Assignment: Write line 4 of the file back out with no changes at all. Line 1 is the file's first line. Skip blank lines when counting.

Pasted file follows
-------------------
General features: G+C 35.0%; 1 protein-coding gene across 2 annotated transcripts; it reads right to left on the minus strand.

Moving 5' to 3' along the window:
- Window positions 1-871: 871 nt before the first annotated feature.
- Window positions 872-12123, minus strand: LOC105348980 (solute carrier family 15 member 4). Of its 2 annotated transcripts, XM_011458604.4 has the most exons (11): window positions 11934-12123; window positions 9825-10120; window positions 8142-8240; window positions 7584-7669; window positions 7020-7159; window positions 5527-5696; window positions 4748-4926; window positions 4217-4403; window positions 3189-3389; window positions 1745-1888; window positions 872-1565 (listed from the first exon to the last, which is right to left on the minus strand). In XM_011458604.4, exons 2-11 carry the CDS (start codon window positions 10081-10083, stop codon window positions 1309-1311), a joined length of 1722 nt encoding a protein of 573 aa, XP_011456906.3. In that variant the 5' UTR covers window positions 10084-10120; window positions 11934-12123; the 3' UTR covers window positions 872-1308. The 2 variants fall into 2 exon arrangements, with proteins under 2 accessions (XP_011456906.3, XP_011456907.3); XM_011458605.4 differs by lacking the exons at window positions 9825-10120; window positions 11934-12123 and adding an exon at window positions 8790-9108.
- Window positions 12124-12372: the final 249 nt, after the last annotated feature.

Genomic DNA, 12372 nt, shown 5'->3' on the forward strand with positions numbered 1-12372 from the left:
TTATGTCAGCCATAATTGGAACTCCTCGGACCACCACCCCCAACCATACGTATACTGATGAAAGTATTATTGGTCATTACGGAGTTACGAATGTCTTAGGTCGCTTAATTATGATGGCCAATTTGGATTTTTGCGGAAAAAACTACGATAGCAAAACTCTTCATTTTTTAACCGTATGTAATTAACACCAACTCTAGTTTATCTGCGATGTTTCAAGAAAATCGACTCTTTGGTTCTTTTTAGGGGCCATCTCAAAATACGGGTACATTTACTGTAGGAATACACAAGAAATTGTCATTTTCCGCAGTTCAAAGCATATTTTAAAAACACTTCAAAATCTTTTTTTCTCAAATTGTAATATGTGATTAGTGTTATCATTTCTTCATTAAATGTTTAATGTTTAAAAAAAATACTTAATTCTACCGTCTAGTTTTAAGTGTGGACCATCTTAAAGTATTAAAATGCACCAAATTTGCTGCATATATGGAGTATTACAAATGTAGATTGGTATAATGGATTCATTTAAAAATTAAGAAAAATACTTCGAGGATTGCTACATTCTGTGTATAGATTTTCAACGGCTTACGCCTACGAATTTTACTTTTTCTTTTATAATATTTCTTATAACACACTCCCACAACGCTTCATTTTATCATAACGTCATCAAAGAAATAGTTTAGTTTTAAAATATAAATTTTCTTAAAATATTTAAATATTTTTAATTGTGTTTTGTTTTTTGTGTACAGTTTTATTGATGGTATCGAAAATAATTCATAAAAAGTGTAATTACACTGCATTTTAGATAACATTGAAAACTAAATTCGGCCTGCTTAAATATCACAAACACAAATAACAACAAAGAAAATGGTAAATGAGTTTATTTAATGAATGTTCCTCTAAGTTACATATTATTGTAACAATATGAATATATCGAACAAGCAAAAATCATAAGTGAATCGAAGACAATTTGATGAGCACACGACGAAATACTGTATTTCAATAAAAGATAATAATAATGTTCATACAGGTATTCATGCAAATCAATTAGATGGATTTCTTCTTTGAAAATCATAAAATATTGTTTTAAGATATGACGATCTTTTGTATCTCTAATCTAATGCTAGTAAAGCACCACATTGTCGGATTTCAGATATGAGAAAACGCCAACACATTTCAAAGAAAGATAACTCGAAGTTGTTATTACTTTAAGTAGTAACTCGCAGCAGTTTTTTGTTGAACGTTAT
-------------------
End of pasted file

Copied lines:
- Window positions 872-12123, minus strand: LOC105348980 (solute carrier family 15 member 4). Of its 2 annotated transcripts, XM_011458604.4 has the most exons (11): window positions 11934-12123; window positions 9825-10120; window positions 8142-8240; window positions 7584-7669; window positions 7020-7159; window positions 5527-5696; window positions 4748-4926; window positions 4217-4403; window positions 3189-3389; window positions 1745-1888; window positions 872-1565 (listed from the first exon to the last, which is right to left on the minus strand). In XM_011458604.4, exons 2-11 carry the CDS (start codon window positions 10081-10083, stop codon window positions 1309-1311), a joined length of 1722 nt encoding a protein of 573 aa, XP_011456906.3. In that variant the 5' UTR covers window positions 10084-10120; window positions 11934-12123; the 3' UTR covers window positions 872-1308. The 2 variants fall into 2 exon arrangements, with proteins under 2 accessions (XP_011456906.3, XP_011456907.3); XM_011458605.4 differs by lacking the exons at window positions 9825-10120; window positions 11934-12123 and adding an exon at window positions 8790-9108.